Book Review : Reflection on a Scientific Life Lacks the Big Picture

For the Love of Enzymes: The Odyssey of a Biochemist by Arthur Kornberg (Harvard University Press: $29.95; 336 pages; illustrated)

Scientists who write autobiographical memoirs face a critical decision at the outset: Should they concentrate on the science they did or on the life they led? The answer they reach probably rests as much on temperament as on any conscious decision, but it determines what kind of book results and to whom it will appeal.

The same question arises in one form or another in all popular science writing. Who is the reader and how much should the writer assume he knows? The trick is to write in a way that satisfies professional scientists as well as interested laymen. Like most ideals, reality almost always falls short of the goal.

It is particularly hard for scientists to write about science for general readers. With several notable exceptions, scientists tend to write too narrowly, assuming too much about their readers’ knowledge and their interest in every jot of the research. Scientists tend to write for other scientists.


Role in DNA Development

Arthur Kornberg, a Noble-Prize-winning biochemist who has played a major role in the development and application of our knowledge of DNA, falls into that trap. His autobiography, “For the Love of Enzymes,” is a well-written history of the field and his role in it, full of explanations of the science itself and clear-eyed observations about the process of research.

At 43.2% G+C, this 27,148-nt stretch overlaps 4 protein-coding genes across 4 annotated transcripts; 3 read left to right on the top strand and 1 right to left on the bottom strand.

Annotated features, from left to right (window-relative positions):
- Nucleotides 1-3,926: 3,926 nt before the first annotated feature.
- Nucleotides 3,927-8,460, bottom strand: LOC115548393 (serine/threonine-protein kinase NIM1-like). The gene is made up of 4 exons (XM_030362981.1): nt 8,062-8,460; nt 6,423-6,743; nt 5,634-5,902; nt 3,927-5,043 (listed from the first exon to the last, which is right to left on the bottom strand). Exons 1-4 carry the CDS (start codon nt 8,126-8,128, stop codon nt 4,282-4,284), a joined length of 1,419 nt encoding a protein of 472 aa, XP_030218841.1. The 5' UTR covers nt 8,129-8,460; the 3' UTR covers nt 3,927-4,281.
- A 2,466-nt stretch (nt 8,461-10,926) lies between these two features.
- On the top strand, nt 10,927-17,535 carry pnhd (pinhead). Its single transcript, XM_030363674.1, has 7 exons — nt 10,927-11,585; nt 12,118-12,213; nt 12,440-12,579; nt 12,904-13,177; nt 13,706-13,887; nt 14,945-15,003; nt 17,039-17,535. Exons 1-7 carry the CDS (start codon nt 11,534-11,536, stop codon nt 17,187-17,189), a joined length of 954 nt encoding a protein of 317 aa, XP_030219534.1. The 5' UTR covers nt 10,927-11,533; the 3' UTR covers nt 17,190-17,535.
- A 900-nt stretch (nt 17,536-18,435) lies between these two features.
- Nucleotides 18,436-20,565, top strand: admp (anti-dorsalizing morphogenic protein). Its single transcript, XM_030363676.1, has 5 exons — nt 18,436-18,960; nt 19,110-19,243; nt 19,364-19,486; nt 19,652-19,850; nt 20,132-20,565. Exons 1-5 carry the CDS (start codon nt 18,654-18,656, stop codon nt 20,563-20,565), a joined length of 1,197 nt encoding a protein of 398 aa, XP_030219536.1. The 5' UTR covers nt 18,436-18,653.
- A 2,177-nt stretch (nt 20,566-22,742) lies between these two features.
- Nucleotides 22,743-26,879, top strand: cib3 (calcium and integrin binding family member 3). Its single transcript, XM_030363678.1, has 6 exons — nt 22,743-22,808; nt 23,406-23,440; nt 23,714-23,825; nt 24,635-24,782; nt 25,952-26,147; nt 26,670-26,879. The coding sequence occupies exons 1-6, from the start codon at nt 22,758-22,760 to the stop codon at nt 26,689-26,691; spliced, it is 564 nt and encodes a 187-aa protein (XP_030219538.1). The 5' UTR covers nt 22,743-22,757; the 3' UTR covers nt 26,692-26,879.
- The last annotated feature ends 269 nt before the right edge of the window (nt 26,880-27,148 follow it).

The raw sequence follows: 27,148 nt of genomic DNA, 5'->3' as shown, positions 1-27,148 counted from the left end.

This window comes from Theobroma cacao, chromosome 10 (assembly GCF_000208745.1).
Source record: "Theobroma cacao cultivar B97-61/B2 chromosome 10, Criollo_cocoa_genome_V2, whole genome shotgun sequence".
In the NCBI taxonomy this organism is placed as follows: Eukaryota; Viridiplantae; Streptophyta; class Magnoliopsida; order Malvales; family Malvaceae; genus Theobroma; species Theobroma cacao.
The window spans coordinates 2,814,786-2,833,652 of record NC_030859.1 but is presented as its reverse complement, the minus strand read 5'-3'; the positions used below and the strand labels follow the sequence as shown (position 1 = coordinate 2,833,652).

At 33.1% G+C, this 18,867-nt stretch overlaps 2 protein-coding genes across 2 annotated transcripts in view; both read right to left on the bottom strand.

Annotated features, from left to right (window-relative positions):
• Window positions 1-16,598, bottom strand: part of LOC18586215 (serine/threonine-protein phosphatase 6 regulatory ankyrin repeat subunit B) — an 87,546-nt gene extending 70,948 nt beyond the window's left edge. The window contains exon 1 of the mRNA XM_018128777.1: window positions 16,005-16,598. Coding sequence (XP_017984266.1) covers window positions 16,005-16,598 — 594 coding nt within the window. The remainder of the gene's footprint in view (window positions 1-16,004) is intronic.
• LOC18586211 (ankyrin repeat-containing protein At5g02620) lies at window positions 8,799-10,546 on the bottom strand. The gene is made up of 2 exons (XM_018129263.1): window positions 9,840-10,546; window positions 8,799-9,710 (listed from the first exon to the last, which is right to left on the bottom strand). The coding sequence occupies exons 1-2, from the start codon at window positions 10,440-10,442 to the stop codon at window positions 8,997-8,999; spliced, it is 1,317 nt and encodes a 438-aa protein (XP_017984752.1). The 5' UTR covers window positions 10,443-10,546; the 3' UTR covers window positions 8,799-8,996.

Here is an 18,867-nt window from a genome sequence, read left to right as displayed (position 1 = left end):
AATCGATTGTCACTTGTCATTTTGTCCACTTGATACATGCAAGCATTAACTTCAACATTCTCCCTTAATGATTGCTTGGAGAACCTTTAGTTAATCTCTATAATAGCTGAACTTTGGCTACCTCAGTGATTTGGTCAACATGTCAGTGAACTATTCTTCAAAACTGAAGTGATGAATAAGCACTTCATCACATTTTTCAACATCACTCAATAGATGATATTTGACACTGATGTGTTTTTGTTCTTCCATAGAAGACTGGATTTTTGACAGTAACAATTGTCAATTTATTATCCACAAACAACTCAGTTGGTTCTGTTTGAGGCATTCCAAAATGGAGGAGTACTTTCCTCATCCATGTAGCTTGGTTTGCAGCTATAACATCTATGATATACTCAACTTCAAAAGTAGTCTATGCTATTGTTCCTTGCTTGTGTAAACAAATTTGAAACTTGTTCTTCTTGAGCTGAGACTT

Readers will find here the first-rate mind of a first-rate scientist, and there is pleasure in that. It is rare to read such a lucid account of epoch-making science.

But the book is curiously devoid of feeling. Kornberg, a professor of biochemistry at Stanford Medical School, is obviously passionate about his work and about the pleasures of figuring out how nature works. But his book is about science rather than scientists, about problems rather than personalities.


A Thin Chapter

Even his last chapter--"Reflections on My Life and Science"--is surprisingly thin. “It is the essence of scientific discipline to ask small, humble, and answerable questions,” Kornberg writes. “Instead of reaching for the whole truth, the scientist examines small, defined, clearly separable phenomena. The pattern of science is a step-wise extension of what came before. Whereas the doctor must treat the whole patient, and at once, the scientist can isolate the smallest facet that intrigues him and grapple with it for as long as it takes.”

Probably without knowing it, in that paragraph Kornberg reveals much about himself. He is given to understatement rather than overstatement, to small issues rather than large ones, to narrow interpretations rather than broad pronouncements.

In that same concluding chapter, Kornberg chronicles and complains about the anti-Semitism that was endemic and taken for granted in American science a generation or two ago. As a result of it, he was denied admission to all but one of the medical schools he applied to in 1937, when he graduated from City College of New York.


A Commendable Trait

He was accepted to the University of Rochester Medical School, but he was denied an important fellowship and other academic honors after he got there. He tells us he is still angry about this injustice, but his words are measured and show no anger.

Caution is a commendable trait in a scientist, but it is unsatisfying in a life history of a man who has accomplished a great deal as a scientist, teacher, author and department chairman. Perhaps as much as any other researcher, Kornberg has pushed back the frontiers of knowledge about the chemistry of life. His book deals splendidly with that, but it would be a better book if it dealt as splendidly with him.